But many Burmese just need to say this even although they could not get the same kind of welcome from their host countries. Some need to work illegally, some as refugees and many professionals have to do the manual works. So you Singaporeans are luckier than us. Just leave the old grandpa enjoy his own great authority on new comers, or new immigrants.

 

 

The Golden days of the Great Shan Empire V

The Golden days of the

Great Shan Empire V

Shans around the world (Tai peoples) 

The Tai or Tai-Kadai ethnicity

The Tai or Tai-Kadai ethnicity refers collectively to the ethnic groups of southern China and Southeast Asia, stretching from_

  • Hainan to eastern India
  • and from southern Sichuan to Laos,
  • Thailand, and parts of Vietnam,

which speak languages in the Tai-Kadai family and share similar traditions and festivals, including Songkran or Thingyan water festival.  

  • Despite never having a unified nation-state of their own,
  • the peoples also have historically shared a vague idea of a Shan or Tai or “Siam” nation, corrupted to Shan in Burma or Assam in India, and most of them self-identified themselves as “Tai”. 

Origin of the Tai Comparative linguistic research seems to indicate that the Tai people were a proto Tai-Kadai speaking culture of southern China, and that they may have originally been of Austronesian descent.

Prior to inhabiting mainland China, the Tai are suspected to have migrated from a homeland on the island of Taiwan where they spoke a dialect of Proto-Austronesian or one of its descendant languages.

After the arrival of Sino-Tibetan speaking ethnic groups from mainland China to the island of Taiwan, the Tai would have then migrated into mainland China, perhaps along the Pearl River, where their language greatly changed in character from the other Austronesian languages under influence of Sino-Tibetan and Hmong-Mien language infusion.

The coming of the Han Chinese to this region of southern China may have prompted the Tai to migrate in mass once again, this time southward over the mountains into Southeast Asia. 

While this theory of the origin of the Tai is currently the leading theory, there is insufficient archaeological evidence to prove or disprove the proposition at this time, and the linguistic evidence alone is not conclusive.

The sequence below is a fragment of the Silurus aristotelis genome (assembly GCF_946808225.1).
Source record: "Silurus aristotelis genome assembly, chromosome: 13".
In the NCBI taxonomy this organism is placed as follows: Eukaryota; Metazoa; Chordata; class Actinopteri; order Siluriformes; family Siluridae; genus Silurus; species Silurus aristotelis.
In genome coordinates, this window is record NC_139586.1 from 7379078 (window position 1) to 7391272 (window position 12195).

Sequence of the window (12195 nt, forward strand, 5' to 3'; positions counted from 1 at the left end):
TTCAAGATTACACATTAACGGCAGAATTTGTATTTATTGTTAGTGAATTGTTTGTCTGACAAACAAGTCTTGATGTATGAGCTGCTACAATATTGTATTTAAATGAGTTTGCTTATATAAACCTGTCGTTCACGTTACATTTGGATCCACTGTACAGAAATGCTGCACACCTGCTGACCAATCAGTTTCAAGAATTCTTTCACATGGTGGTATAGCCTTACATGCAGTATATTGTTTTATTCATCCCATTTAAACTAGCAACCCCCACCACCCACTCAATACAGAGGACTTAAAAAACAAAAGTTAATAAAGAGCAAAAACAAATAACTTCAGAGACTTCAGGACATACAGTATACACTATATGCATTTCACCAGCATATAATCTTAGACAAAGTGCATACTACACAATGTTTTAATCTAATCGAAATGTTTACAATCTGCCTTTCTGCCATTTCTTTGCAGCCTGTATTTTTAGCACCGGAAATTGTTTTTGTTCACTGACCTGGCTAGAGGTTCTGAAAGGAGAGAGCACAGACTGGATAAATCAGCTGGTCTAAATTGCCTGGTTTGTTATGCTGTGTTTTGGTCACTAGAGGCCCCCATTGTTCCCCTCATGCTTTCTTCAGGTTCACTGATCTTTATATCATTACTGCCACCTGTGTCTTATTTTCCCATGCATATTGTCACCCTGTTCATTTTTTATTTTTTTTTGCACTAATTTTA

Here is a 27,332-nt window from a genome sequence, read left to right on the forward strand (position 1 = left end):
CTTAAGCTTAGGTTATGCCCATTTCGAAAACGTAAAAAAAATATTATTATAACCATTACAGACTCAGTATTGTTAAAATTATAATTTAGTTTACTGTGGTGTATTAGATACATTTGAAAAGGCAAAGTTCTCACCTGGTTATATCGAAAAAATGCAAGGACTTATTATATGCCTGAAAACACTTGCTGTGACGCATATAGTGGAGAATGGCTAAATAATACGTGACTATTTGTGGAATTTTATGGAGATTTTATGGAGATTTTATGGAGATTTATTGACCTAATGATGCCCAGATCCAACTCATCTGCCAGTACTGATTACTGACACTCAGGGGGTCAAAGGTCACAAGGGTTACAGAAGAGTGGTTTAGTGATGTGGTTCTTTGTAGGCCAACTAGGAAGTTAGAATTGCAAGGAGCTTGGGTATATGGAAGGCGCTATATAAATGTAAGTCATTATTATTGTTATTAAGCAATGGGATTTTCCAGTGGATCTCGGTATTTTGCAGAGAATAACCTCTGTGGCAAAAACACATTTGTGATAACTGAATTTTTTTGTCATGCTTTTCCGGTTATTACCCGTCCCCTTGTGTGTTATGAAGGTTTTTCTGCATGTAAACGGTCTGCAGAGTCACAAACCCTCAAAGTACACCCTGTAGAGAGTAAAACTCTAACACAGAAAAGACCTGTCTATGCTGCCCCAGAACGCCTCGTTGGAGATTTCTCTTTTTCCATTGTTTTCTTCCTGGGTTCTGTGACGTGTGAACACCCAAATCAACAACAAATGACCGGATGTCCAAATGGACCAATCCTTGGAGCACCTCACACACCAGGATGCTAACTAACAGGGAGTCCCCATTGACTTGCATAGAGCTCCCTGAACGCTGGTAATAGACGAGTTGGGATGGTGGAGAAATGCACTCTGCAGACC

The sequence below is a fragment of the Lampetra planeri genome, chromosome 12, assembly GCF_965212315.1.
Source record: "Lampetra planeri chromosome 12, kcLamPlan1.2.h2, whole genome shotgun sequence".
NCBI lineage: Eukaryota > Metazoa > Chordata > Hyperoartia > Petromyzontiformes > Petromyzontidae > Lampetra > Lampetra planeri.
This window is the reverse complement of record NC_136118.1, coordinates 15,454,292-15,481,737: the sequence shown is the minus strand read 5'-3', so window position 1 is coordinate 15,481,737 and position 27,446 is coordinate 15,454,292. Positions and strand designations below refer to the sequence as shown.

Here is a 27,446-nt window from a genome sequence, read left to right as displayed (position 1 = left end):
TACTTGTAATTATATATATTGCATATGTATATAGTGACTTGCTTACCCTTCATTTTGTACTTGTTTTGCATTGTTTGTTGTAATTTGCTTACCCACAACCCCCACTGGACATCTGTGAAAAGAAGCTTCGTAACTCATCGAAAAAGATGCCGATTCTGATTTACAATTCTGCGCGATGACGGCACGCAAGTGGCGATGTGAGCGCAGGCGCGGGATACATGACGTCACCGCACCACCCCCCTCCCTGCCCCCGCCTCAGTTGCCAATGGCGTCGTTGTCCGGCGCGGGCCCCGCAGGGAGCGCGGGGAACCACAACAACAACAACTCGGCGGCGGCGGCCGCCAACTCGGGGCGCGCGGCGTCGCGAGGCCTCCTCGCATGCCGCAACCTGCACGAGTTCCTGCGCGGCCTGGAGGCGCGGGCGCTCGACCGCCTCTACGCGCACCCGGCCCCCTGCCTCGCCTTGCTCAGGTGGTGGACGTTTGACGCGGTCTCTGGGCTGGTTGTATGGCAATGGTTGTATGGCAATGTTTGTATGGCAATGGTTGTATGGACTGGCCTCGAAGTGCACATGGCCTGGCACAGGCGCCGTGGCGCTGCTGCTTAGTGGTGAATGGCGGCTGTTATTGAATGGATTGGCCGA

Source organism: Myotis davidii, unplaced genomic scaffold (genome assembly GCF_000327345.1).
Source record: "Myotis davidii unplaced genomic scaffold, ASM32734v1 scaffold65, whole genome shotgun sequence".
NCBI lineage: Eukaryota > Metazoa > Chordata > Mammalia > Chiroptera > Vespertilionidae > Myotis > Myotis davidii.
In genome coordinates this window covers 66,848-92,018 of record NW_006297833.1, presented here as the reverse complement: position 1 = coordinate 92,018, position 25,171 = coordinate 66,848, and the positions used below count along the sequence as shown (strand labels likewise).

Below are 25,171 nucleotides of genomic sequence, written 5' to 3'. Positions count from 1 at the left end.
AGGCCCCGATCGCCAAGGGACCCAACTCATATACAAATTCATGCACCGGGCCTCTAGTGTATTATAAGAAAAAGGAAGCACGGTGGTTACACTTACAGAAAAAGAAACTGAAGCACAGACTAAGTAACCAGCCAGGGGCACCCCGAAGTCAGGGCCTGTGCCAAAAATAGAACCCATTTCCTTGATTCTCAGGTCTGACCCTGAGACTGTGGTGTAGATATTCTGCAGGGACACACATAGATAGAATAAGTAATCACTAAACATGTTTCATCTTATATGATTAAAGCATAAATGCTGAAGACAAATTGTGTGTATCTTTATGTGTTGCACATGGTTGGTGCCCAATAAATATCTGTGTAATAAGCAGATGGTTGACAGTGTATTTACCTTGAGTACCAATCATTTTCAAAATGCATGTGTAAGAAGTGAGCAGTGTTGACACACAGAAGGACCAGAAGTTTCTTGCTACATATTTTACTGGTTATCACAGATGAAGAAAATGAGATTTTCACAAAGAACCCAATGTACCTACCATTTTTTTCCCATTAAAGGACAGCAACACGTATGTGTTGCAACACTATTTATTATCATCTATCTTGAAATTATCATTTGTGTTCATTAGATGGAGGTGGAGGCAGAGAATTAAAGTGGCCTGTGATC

DNA Analysia

  1. However, in further support of the theory, it is believed that the O1 Y-DNA haplogroup is associated with both the Austronesian people and the Tai.
  2. The prevalence of Y-DNA Haplogroup O1 among Austronesian and Tai peoples also suggests a common ancestry with the Sino-Tibetan, Austro-Asiatic and Hmong-Mien peoples some 35,000 years ago in China. 
  3. Y-DNA Haplogroup O1 is a subclade of O Y-DNA haplogroup, which itself is a clade of Y-DNA Haplogroup K, a genetic mutation that is believed to have originated 40,000 somewhere between Iran and Central China. 
  4. In addition to the ethnicities previously mentioned, the progenator of Haplogroup K was probably the ancestor of nearly all modern Melanesian people, as well as the Mongols and the Native Americans.
  5. Haplogroup K, in turn, is a clade of Y-DNA Haplogroup F, which is believed to have originated in Northern Africa some 45,000 years ago.
  6. Haplogroup F is believed to be associated with the second major wave of migration out of the African continent.
  7. In addition to the ethnicities previously mentioned, the progenator of Haplogroup F was probably the ancestor of all Indo-Europeans. 

Subdivisions of the Tai Ethnic Group

The exact structure of the clades of the Tai ethnicity are a topic of present debate among linguists and other social scientists.

There is only a general consensus as to the existence of the following distinct groups: 

  1. the nuclear Tai peoples of China and much of Southeast Asia,
  2. including most notably the  Thai, Lao, Isan, Shan and Zhuang
  3. the Li people of China (also known as the Hlai people)
  4. the Kadai peoples of China and Vietnam (also known as the Geyan peoples)
  5. the Kam-Sui peoples (which may or not include the Biao people)
  6. the Saek people of Laos and Thailand
  7. the Biao people of China  

Other Tai-Kadai speaking ethnic groups of non-Tai ethnic descent 

There is an ethnic group called the Lakkia in the Guangxi Province of China (Tai Lakka in neighboring portions of Vietnam) which is ethnically of Yao descent whose members speak a Tai-Kadai language called Lakkia. These Yao were likely in an area dominated by Tai speakers and assimilated an early Tai-Kadai language (possibly the language of the ancestors of the Biao people).

The Lingao people in the Hainan Province of China speak a Tai-Kadai language called Lincheng, although the ethnicity of the Lingao traces back to the Han nationality.

Geographic Distribution 

  1. The Tai have historically resided in China, India and continental Southeast Asia since the early Tai expansion period.
  2. Their primary geographic distribution in those countries is roughly in the shape of an arc extending from_
  3. northeastern India through southern China and down to Southeast Asia.
  4. Recently Tai migrated to Sri Lanka, Japan, Taiwan, Australia, New Zealand, Europe, the United Arab Emirates, Argentina and North America as well.